Until recently, the supervisory physician was required to provide a copy of the monitoring agreement to the Ohio Medical Council, which would allow him to verify compliance with the Ohio 4730.19 surveillance code. In the event of compliance, the monitoring agreement would take effect at the end of the fifth working day following receipt of the agreement, unless the board notifies the supervisory physician of any breaches or breaches. According to the board, the attending physician had the opportunity to revise the monitoring agreement and resubmit it for approval. The Board of Directors has put forward formal agreements for convenience, but physicians and their advisors can develop their own agreements in accordance with the law. The link to the form agreements is available here: www.med.ohio.gov/Apply/Physician-Assistant-PA. The Ohio General Assembly, which recognizes the increased use and independence of intermediary providers, has adopted am. Sub. H.B No. 111, revised Code 4731.19 (as of September 28, 2018) has been amended by the procedural obligation for physicians to submit to the order of physicians, for examination and authorization, the supervision arrangements of medical agents. The amended status also increased the civil fine from $1,000 to $5,000 if the Board were to find at any time that the supervising physician did not comply with Section 4731.19. In addition to the imposition of a civil fine, the law authorizes the Board of Directors to take disciplinary action against the attending physician and medical assistants if necessary. Although the board has less control, the physical requirements for oversight agreements remain the same.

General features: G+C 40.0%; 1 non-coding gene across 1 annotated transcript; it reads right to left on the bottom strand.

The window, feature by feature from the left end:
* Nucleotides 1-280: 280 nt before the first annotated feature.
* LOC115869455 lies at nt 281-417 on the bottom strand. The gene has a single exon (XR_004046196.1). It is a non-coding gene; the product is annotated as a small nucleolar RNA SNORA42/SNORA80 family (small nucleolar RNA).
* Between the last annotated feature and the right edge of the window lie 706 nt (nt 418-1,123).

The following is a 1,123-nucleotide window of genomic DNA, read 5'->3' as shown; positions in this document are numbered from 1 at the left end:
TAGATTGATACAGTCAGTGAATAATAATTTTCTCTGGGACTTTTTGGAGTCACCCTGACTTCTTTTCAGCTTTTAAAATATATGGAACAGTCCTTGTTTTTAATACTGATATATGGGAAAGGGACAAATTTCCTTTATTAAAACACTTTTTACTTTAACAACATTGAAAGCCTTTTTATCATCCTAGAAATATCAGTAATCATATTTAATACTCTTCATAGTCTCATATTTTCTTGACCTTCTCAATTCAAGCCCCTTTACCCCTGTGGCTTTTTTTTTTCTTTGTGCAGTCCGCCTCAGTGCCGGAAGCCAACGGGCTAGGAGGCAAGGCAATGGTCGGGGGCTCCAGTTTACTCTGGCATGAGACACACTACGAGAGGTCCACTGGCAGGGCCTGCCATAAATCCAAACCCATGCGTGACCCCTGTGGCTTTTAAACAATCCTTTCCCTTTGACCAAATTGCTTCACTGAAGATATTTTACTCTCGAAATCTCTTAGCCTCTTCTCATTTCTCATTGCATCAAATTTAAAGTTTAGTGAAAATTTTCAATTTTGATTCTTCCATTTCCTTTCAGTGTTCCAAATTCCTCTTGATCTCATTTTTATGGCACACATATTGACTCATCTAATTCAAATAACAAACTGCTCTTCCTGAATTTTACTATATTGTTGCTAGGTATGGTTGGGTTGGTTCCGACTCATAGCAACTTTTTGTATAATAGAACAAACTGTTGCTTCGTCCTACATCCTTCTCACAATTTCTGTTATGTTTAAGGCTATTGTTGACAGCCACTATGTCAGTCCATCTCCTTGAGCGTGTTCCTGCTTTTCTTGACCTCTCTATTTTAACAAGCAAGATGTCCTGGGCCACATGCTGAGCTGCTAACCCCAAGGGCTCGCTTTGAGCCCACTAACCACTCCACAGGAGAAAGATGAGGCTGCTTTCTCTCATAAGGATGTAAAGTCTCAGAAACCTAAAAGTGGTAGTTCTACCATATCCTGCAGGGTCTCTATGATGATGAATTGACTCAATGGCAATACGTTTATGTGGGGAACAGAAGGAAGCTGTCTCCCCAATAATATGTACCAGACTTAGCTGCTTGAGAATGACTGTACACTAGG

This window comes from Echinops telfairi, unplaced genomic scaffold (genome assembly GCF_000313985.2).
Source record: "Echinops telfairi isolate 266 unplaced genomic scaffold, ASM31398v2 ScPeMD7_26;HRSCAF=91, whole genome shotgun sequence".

In addition, the possible penalty for non-compliance is more serious. Previously, the Board of Directors could impose up to $1,000 in civil penalties for non-compliance. Now the board can sanction non-compliance with a fine of up to $5,000. Therefore, while the newly adopted legislation is less cumbersome, potential sanctions should encourage employers and doctors to comply with the material requirements of these agreements. The Physicians` Order is legally authorized to impose a civil fine of up to US$1,000 if it finds that the supervised medical assistant has performed in a manner that departs from the terms of the monitoring agreement and/or that the treating physician has been deviated from the terms of the monitoring agreement approved by the Medical Board. In a way, the audit and authorization process of the Chamber of Supervisory Agreements served as a safety net for the respect of physicians.